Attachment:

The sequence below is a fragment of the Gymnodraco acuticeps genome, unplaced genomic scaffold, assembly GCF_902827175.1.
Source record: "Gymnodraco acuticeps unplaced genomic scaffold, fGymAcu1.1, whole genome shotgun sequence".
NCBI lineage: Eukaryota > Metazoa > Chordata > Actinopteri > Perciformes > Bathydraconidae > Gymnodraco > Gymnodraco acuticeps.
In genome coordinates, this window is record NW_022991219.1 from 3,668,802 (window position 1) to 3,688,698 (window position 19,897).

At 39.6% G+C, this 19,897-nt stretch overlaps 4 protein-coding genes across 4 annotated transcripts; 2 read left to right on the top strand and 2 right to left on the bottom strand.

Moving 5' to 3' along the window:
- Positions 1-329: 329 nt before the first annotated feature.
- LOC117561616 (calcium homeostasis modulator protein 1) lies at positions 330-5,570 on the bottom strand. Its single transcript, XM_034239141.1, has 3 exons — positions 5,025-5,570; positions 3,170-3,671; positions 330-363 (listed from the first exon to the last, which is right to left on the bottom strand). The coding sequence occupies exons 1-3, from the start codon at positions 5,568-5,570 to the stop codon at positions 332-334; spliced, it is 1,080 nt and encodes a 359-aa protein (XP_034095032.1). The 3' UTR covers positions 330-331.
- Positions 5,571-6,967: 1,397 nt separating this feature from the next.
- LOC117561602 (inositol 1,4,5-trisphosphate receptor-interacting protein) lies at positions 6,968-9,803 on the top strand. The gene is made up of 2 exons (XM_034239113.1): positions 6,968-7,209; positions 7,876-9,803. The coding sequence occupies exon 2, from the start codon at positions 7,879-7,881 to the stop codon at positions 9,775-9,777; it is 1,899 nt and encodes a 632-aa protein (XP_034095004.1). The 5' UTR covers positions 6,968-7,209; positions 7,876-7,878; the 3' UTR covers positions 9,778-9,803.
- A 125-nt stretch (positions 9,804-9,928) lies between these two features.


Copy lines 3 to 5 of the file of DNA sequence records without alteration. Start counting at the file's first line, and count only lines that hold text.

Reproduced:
NCBI lineage: Eukaryota > Metazoa > Chordata > Actinopteri > Perciformes > Bathydraconidae > Gymnodraco > Gymnodraco acuticeps.
In genome coordinates, this window is record NW_022991219.1 from 3,668,802 (window position 1) to 3,688,698 (window position 19,897).

At 39.6% G+C, this 19,897-nt stretch overlaps 4 protein-coding genes across 4 annotated transcripts; 2 read left to right on the top strand and 2 right to left on the bottom strand.